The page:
External evaluation finds CoEE a 'best-in-kind' program; 2,000 jobs created in South Carolina
In just six years, South Carolina’s Centers of Economic Excellence (CoEE) Program, which provides state lottery proceeds to match non-state investment to recruit top scientists and engineers to lead cutting-edge research programs in the state, has generated 2,000-plus jobs in South Carolina and boosted the state’s economy by nearly a quarter of a billion dollars ($246 million) in non-state investment or pledges to the program.
According to the 2003-2008 CoEE Program Comprehensive Evaluation, a report released today by the Washington Advisory Group (WAG), a prominent Washington, DC-based consulting firm, the program is so successful that other states should be envious.
WAG reports: “The state and its senior research universities are to be applauded for nurturing the CoEE program and for deploying it as a powerful tool for the creation of high-wage jobs and improvement in the quality of life of South Carolina citizens.”
“It is gratifying to have a well-respected firm like the Washington Advisory Group provide this accountability to the legislators and the taxpayers of South Carolina,” says Paula Harper Bethea, Chair of the CoEE Review Board. “The success of the CoEE Program is a tribute to the combined efforts of our state government, private industry and our great research institutions.”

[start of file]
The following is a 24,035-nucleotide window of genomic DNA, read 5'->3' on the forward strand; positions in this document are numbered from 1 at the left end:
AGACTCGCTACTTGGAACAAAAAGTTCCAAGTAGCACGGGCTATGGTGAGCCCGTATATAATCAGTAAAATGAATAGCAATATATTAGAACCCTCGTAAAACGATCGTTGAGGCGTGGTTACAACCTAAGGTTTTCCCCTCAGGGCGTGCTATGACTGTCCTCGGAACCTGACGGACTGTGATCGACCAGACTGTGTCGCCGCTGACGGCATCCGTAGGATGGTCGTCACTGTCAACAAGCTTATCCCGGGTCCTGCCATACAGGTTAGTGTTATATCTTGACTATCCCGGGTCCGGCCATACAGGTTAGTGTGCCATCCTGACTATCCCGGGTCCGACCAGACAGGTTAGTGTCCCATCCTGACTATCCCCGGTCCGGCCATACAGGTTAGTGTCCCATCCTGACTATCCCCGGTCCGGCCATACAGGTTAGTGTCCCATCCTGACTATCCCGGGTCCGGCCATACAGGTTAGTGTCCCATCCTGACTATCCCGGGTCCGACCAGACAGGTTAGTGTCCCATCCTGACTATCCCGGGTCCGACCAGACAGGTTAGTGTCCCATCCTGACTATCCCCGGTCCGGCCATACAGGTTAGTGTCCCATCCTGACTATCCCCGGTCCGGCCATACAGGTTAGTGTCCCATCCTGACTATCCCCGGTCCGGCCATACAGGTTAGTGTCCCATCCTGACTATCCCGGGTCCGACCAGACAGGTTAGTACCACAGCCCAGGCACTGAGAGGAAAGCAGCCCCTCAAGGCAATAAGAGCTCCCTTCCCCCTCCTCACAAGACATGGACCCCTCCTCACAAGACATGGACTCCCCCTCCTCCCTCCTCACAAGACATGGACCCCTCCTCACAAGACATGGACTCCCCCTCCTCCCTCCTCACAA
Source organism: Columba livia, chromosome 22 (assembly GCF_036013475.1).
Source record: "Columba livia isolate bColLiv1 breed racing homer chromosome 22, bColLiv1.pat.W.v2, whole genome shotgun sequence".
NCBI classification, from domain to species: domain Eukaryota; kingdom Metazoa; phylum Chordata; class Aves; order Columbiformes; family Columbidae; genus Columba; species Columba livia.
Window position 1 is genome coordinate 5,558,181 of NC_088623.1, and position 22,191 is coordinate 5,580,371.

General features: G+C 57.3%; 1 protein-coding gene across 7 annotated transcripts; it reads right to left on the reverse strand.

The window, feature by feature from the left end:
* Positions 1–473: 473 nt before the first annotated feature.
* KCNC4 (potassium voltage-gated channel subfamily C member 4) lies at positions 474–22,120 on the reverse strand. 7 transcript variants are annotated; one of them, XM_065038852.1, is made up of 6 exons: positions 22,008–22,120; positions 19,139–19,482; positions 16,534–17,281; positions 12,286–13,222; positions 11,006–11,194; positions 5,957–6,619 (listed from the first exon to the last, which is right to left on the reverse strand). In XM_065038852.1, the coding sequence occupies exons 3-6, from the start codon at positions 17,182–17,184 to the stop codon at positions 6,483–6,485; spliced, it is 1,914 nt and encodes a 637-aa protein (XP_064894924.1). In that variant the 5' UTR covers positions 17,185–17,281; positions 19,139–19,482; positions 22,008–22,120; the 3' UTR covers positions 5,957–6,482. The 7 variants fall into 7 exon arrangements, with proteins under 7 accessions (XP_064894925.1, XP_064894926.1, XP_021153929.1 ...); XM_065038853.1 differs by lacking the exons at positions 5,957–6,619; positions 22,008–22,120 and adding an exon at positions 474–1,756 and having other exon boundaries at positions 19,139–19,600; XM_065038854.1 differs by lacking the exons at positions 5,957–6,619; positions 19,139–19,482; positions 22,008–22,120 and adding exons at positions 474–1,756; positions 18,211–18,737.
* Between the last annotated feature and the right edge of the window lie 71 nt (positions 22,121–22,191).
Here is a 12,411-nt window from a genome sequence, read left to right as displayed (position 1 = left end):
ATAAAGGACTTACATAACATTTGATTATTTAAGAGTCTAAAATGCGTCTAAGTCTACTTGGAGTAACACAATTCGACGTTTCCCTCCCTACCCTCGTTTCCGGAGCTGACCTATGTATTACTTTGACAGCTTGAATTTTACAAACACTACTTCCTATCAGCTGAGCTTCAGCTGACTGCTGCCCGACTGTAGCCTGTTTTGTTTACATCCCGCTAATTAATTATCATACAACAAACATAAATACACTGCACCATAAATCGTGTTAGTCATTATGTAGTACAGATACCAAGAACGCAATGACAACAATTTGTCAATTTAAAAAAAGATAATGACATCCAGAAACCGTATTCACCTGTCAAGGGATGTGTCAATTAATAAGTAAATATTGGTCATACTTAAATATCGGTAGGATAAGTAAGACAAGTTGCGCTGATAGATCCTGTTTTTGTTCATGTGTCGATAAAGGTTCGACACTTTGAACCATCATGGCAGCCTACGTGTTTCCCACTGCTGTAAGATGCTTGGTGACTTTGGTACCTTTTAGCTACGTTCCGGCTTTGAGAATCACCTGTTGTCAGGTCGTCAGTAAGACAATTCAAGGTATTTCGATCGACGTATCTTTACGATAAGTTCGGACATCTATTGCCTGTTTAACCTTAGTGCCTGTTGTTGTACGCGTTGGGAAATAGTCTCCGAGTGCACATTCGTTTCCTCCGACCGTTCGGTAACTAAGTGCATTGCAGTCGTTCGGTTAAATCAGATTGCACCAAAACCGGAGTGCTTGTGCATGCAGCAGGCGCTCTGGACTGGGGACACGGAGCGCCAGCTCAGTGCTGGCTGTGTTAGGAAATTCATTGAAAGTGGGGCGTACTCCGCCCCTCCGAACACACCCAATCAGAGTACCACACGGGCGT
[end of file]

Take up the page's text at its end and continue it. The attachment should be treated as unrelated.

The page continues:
The South Carolina legislature created the CoEE Program in 2002 to stimulate research and development at the state’s three senior research universities (Clemson University, University of South Carolina and Medical University of South Carolina) in order to enhance economic opportunities and increase the number of well-paying jobs in the state. State funds appropriated from South Carolina Education Lottery proceeds are awarded to the universities on a competitive basis.
"The WAG report confirms what anyone involved with the CoEE Program could already tell you -- the program has transformed the culture of South Carolina’s research universities," said Dr. Rose Booze, University of South Carolina interim vice president for research. "Nationally, academic research is highly competitive and tends to be opposed to collaboration. However, collaboration among South Carolina’s research universities is now the norm."
The CoEE Program is a challenge grant program; the universities must raise non-state, dollar-for-dollar matching funds prior to accessing state funds. Both the state and non-state funds are used to establish research centers in knowledge-intensive areas such as biotechnology, nanotechnology and automotive engineering. The universities then recruit top scientists and engineers (designated “CoEE endowed chairs”) to lead these Centers of Economic Excellence. To date, 21 CoEE endowed chairs have been successfully recruited.
In the summer of 2008, WAG was retained to assess the effectiveness of the CoEE Program. The WAG team, which included a former president of The Ohio State University and the former director of Microsoft Research, performed in-depth analysis of program data and materials, visited campuses and research facilities, and interviewed program staff and stakeholders to produce its report.
The report found that “economic impacts in terms of increased external funding, new job creation and business location decisions have been significant and can be expected to grow as the program continues and matures.”
The following are among the report’s key findings.